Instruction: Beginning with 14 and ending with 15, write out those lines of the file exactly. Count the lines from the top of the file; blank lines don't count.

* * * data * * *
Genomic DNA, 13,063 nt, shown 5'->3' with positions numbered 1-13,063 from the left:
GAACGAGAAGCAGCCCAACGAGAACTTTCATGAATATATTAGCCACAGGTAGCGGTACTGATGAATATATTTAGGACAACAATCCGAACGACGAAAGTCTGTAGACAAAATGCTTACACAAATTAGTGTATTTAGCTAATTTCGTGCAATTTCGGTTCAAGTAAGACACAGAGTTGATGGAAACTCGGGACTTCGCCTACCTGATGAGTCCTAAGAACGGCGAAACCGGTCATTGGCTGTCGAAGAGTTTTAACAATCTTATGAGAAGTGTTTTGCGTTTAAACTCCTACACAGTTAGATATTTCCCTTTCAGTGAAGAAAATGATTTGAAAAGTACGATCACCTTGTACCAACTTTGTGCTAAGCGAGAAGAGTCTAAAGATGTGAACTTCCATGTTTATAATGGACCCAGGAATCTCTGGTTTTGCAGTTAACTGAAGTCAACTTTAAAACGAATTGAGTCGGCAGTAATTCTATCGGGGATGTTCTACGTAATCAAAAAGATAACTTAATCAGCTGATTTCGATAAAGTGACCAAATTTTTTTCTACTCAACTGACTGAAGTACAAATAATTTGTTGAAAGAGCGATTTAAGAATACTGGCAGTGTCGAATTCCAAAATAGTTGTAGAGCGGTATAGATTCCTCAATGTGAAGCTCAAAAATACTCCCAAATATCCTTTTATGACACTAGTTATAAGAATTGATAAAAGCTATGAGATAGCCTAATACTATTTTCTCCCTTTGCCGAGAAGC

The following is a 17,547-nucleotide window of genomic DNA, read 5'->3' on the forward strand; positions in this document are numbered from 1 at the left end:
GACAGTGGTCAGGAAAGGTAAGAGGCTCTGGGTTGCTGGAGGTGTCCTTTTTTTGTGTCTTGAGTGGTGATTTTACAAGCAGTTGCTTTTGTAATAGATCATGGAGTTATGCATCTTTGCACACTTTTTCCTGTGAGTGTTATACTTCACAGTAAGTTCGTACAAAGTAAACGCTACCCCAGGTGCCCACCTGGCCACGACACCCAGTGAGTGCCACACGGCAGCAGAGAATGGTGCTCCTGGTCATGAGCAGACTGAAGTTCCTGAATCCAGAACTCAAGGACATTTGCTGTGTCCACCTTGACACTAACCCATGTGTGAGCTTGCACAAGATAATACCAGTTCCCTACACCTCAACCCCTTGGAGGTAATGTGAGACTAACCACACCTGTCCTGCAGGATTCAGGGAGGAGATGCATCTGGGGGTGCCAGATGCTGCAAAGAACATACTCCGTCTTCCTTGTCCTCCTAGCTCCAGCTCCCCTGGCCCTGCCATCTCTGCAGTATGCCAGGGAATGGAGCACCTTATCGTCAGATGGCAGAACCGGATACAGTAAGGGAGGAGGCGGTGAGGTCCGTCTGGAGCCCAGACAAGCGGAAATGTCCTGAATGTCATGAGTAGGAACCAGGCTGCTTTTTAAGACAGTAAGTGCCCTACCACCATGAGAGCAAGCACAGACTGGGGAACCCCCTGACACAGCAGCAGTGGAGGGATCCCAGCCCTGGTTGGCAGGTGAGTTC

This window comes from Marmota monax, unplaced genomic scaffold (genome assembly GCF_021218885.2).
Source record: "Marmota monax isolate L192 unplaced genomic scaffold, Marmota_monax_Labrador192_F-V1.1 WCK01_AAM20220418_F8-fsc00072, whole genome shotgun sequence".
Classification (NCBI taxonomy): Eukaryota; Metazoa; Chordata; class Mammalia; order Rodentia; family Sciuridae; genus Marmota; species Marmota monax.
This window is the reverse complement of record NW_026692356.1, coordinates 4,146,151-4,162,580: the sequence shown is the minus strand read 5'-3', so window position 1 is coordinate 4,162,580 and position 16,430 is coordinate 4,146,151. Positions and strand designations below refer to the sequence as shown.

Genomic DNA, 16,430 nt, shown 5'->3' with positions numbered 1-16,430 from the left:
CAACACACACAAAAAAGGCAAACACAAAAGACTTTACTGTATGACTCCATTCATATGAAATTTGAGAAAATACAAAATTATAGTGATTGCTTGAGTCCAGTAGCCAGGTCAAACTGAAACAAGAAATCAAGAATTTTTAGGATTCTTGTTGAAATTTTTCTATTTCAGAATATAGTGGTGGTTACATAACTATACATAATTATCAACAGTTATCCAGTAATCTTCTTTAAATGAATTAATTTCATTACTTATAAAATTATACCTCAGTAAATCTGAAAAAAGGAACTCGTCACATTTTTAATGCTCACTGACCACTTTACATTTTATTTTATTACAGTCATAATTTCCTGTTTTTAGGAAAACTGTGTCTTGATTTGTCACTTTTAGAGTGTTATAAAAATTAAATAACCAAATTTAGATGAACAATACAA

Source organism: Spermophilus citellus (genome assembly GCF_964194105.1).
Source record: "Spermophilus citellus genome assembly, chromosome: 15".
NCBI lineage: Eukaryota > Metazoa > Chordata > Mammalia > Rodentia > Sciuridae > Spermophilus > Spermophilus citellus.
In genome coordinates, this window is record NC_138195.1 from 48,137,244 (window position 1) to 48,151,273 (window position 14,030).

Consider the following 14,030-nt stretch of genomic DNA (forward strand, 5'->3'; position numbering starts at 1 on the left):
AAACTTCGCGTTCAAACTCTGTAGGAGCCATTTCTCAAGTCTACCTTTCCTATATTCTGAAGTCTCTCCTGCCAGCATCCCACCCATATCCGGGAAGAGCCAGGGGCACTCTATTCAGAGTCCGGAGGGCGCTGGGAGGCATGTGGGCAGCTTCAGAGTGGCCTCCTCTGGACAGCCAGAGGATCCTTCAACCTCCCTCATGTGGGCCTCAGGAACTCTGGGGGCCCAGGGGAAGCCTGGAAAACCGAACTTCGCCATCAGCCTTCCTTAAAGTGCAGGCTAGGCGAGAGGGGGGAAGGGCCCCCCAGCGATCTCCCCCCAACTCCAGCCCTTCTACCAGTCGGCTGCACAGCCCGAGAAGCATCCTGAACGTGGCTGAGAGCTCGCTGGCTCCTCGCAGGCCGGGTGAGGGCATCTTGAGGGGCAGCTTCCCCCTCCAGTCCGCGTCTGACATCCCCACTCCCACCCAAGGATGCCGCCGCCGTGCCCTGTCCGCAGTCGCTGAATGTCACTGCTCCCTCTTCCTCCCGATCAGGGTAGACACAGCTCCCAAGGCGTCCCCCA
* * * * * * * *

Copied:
In genome coordinates, this window is record NC_138195.1 from 48,137,244 (window position 1) to 48,151,273 (window position 14,030).

Consider the following 14,030-nt stretch of genomic DNA (forward strand, 5'->3'; position numbering starts at 1 on the left):